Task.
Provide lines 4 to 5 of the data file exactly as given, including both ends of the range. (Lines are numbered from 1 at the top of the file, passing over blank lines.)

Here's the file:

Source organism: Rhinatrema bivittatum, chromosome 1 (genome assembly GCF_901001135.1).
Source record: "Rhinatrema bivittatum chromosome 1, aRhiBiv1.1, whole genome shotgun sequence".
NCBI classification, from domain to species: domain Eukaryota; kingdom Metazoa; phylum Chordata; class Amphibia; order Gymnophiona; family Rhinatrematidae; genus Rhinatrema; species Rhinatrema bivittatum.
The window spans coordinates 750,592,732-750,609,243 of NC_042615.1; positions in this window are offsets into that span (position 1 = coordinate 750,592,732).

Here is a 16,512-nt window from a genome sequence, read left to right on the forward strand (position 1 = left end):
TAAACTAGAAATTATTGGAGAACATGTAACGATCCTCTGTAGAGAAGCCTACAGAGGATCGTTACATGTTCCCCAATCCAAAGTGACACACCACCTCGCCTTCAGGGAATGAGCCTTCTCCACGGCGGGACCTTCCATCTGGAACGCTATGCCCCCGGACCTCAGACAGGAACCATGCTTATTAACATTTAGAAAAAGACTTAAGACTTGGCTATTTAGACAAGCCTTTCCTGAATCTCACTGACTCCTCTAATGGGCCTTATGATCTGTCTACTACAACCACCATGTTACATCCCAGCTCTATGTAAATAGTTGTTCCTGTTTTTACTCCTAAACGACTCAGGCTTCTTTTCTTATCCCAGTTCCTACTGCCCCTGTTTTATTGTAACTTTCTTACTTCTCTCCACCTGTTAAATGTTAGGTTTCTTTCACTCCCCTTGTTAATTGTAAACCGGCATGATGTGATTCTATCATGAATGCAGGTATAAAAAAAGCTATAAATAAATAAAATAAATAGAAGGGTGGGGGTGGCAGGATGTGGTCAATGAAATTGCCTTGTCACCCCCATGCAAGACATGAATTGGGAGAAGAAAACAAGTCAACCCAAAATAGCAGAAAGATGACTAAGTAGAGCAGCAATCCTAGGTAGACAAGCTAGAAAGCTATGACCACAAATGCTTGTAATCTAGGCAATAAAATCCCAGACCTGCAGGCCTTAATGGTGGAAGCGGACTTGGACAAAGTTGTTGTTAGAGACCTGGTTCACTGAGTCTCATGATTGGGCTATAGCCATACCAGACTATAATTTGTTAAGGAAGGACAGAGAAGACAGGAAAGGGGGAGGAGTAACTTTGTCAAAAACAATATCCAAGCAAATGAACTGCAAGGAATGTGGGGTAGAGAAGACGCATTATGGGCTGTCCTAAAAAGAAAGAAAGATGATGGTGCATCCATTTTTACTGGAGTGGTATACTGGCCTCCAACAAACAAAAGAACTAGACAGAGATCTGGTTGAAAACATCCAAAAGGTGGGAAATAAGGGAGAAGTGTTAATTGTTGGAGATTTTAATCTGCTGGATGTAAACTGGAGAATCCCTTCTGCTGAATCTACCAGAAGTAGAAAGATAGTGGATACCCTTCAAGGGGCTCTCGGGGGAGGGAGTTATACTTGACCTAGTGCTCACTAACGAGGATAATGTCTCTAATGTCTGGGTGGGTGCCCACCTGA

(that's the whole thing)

The window spans coordinates 750,592,732-750,609,243 of NC_042615.1; positions in this window are offsets into that span (position 1 = coordinate 750,592,732).

Here is a 16,512-nt window from a genome sequence, read left to right on the forward strand (position 1 = left end):